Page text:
The Weird Power and Liability of Incumbency in Hawaii

The state's voters used to revere longtime officeholders. On Saturday, that changed, when the state's governor, Neil Abercrombie, lost in an unprecedented upset—but the man he controversially handpicked as U.S. senator may win.
Hugh Gentry/Reuters

It is because of Neil Abercrombie—the Hawaii governor ousted in a Democratic primary on Saturday—that Brian Schatz became the state's seventh United States senator in the first place.

That Abercrombie was unseated was unusual enough, the first time in history a Hawaii governor has failed to win renomination by his party. But now things get even stranger: With the contest between Schatz and his primary challenger, Representative Colleen Hanabusa, still too close to call, the senator's fate rests with 8,000 or so registered voters who have yet to cast ballots thanks to a tropical storm that closed polling places. 

The backstory is dramatic. Nearly two years ago, in the doldrums between Christmas and New Year's Eve 2012, Abercrombie picked Schatz, then his lieutenant governor, to replace a man who could never be replaced. 

Senator Daniel Inouye had represented Hawaii in Washington for the entirety of the state's existence, including nearly 50 years in the Senate, until he died in December 2012. And while Inouye made clear—in a dramatic deathbed letter—his desire for Hanabusa to be his successor, Abercrombie shocked the political establishment and appointed Schatz instead. With that, the governor installed a close ally in Washington, where he'd been a congressman himself for nearly 20 years. (His real motivation, Abercrombie said, was to pick the person he believed would be best for the job.) 

The selection stunned a community accustomed to seeing Inouye get what he wanted. Symbolically, Inouye the kingmaker—a man who a poll once found to be literally more popular than God—had truly fallen. But life went on. Hawaii adapted to a reality without Inouye, in part because the same congressional dysfunction that had plagued him in the twilight of his career prevented Schatz from accomplishing anything of real substance either. Hawaii's representation in Congress may have dramatically changed, but life in the Islands didn't feel all that different.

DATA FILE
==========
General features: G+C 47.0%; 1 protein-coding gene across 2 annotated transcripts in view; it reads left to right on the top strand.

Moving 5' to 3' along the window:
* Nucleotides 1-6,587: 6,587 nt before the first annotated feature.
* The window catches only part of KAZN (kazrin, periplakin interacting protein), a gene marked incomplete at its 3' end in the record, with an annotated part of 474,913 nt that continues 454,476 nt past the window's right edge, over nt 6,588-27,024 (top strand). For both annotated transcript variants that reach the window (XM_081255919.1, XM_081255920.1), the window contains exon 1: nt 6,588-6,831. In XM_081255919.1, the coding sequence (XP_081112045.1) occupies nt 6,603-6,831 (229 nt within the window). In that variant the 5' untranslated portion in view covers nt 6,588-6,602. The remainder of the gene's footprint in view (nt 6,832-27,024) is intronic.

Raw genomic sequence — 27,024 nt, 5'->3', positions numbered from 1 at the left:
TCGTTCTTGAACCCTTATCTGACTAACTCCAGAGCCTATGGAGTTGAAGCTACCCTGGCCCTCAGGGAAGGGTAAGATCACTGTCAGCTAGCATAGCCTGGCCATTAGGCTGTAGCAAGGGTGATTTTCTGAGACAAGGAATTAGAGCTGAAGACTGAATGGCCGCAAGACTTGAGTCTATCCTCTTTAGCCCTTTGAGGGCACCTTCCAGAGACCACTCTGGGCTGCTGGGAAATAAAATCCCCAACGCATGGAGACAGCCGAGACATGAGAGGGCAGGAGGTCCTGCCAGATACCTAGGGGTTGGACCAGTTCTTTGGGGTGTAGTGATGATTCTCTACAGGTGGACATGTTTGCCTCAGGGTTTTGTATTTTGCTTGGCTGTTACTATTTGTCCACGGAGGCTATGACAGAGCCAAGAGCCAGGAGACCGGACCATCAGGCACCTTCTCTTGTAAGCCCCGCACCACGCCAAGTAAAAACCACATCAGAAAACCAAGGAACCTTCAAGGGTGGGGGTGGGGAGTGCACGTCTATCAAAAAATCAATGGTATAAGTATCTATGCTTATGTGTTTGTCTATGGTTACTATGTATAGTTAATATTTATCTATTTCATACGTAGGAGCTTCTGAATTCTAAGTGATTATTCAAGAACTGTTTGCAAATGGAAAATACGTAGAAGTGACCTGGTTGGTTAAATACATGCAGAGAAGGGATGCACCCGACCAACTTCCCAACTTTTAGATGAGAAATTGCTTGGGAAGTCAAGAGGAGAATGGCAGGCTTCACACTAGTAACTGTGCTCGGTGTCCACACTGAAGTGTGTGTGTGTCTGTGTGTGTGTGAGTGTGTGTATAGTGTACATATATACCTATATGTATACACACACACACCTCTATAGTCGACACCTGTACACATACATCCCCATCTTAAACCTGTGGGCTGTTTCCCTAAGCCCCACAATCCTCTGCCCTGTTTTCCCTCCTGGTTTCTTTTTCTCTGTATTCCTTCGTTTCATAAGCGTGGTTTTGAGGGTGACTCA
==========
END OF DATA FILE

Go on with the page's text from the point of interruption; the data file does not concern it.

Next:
Then, on Saturday, the story took a strange turn. 

Voters might have been expected to overrule Abercrombie by ousting Schatz. Instead, it was Abercrombie who was overwhelmingly defeated by a little-known state senator, David Ige. Meanwhile, Schatz may still hang onto his Senate seat. As of early Sunday morning, he was leading Hanabusa by 1,788 votes, but the election could not be called because two precincts on Hawaii's Big Island were closed on Election Day due to back-to-back storms. Voters in those precincts can still mail in their ballots.

All this chaos raises the question: Which voters are deciding Hawaii's future? And which constituency would have turned out against Abercrombie but for Schatz?

Incumbency undoubtedly helped Schatz—he pulled in the mainland donations and high-profile endorsements that are all but automatic for a sitting senator—whereas incumbency may have hurt the man who put Schatz in the Senate. Abercrombie's record as governor does little to illuminate his staggering defeat. Hawaii is economically on the upswing and unemployment is, as usual for the state, much lower than the national average. 

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Adrienne LaFrance is a senior associate editor at The Atlantic, where she oversees the Technology Channel. Previously she worked as an investigative reporter for Honolulu Civil Beat, Nieman Journalism Lab, and WBUR. More

Her writing has appeared in The New York Times, The Washington Post, Gawker, The Awl, and several other publications.

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